NGC 681

Click on image for larger version.

Look familiar? Well this galaxy mimics the much more famous Sombrero Galaxy (M104). However, NGC 681 shown here is just over 55 million light years away. Since M104 is only 25% closer, NGC 681 is considerably smaller than the mexican giant. However, unlike M104 this galaxy does show the hints of star forming regions in its dusty,bumpy disk. Astronomers that have studied this galaxy also noted something peculiar. Edge-on galaxies make good laboratories for studying the radial velocities of stars as the orbit in the disk of the galaxy. When these speeds are plotted versus distance from the center of the galaxy, a "flat" rotation graph can result. This means that stars in the outer parts of the galaxy (the spiral arms) are moving at the same speed whereas stars in the bulges of these kinds of galaxies tend to be moving in a more random way and a bit slower. However, NGC 681 does not show this behavior in its bulge. The stars are moving almost at the same speed everywhere in the galaxy. For more about this topic click HERE.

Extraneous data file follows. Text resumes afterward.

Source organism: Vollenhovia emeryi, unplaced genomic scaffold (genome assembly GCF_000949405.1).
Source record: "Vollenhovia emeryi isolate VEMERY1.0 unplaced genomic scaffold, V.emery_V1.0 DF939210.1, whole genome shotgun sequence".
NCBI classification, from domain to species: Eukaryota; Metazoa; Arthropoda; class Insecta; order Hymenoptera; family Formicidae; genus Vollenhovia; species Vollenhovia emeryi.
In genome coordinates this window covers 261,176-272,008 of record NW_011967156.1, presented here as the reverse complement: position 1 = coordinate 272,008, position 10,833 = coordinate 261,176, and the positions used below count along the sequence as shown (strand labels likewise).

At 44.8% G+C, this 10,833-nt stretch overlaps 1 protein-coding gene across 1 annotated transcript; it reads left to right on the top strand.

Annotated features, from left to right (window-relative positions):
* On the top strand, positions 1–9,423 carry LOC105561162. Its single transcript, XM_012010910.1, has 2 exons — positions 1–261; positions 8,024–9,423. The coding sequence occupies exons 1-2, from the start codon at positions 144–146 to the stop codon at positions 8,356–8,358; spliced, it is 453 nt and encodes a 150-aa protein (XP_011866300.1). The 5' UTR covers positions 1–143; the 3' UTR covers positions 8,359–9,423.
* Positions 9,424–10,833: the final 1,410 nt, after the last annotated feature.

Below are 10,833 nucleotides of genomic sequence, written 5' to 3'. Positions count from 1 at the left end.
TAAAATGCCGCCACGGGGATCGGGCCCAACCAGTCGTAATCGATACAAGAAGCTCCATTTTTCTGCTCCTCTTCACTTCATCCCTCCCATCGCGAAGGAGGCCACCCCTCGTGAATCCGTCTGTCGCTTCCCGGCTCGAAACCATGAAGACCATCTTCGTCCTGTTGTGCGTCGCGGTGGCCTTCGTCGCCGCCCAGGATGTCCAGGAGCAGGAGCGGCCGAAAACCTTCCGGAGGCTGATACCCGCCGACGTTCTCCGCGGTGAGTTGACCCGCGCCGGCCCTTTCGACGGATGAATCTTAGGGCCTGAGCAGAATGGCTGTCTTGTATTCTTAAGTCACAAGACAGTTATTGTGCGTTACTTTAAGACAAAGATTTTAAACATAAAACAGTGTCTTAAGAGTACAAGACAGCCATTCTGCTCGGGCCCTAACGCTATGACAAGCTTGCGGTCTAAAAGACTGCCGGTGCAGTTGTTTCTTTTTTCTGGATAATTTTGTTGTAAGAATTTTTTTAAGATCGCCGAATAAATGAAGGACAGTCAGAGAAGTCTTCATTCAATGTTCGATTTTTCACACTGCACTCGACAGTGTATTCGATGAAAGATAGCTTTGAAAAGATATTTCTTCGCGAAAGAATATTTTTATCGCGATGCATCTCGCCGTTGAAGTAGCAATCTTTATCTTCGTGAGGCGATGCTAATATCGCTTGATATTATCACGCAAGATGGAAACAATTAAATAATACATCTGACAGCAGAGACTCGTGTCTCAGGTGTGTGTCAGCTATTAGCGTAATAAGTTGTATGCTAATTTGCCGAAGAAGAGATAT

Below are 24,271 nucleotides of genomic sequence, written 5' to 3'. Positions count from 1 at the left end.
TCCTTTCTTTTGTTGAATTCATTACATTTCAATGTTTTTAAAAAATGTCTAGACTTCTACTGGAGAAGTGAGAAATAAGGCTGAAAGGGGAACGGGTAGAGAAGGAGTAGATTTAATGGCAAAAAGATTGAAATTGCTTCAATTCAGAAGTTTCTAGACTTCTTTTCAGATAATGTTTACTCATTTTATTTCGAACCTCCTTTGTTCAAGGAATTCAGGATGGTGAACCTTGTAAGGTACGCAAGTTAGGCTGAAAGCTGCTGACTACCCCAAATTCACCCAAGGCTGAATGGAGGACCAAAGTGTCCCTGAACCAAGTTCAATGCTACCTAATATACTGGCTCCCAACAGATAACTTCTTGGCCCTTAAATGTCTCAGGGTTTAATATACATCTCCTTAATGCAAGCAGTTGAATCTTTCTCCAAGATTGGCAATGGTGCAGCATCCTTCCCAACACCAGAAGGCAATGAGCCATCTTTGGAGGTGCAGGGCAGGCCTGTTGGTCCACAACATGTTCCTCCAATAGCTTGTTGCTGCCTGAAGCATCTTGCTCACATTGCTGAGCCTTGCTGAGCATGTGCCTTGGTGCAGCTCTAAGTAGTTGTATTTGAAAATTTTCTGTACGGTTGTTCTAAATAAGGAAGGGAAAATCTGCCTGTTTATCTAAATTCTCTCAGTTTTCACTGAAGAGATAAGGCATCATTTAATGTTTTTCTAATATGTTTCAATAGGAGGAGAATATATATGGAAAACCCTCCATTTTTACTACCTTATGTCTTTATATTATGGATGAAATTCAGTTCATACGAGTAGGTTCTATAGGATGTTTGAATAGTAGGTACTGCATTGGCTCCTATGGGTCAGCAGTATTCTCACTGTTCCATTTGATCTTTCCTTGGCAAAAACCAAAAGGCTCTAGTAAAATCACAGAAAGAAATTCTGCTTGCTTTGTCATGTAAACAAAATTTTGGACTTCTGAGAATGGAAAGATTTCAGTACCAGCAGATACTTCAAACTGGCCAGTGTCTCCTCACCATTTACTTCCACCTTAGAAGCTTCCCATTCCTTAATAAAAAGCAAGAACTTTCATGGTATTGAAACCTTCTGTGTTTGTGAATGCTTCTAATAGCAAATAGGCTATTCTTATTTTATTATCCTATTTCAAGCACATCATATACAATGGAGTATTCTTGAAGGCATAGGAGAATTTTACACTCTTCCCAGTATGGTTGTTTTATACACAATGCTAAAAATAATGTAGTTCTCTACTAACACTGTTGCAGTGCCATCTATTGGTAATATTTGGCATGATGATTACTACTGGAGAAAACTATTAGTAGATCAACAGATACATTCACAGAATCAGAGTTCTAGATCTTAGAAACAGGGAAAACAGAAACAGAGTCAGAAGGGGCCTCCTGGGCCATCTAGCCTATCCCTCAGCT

20in RC Optical Systems telescope Operating at f/8.4
Paramount ME Robotic Telescope Mount
SBIG ST10XME CCD camera with color filter wheel

L R G B color production was used to create this image.

Luminance = 70 minutes binned 1x1
Red = 10 minutes binned 2x2
Green = 10 minutes binned 2x2
Blue = 10 minutes binned 2x2

  • One iteration of L-R deconvolution (sharpening) algorithm using CCDsharp wasapplied to the luminance image.

  • Digital Development (DDP) via Maxim/DL was also used in order to display the the very dim and very bright details of the image simultaneously.
  • Minimum credit line: Adam Block/NOAO/AURA/NSF

    RETURN to the GALAXIES page.

    BACK to main Best of AOP page.

    Updated: 10/08/2003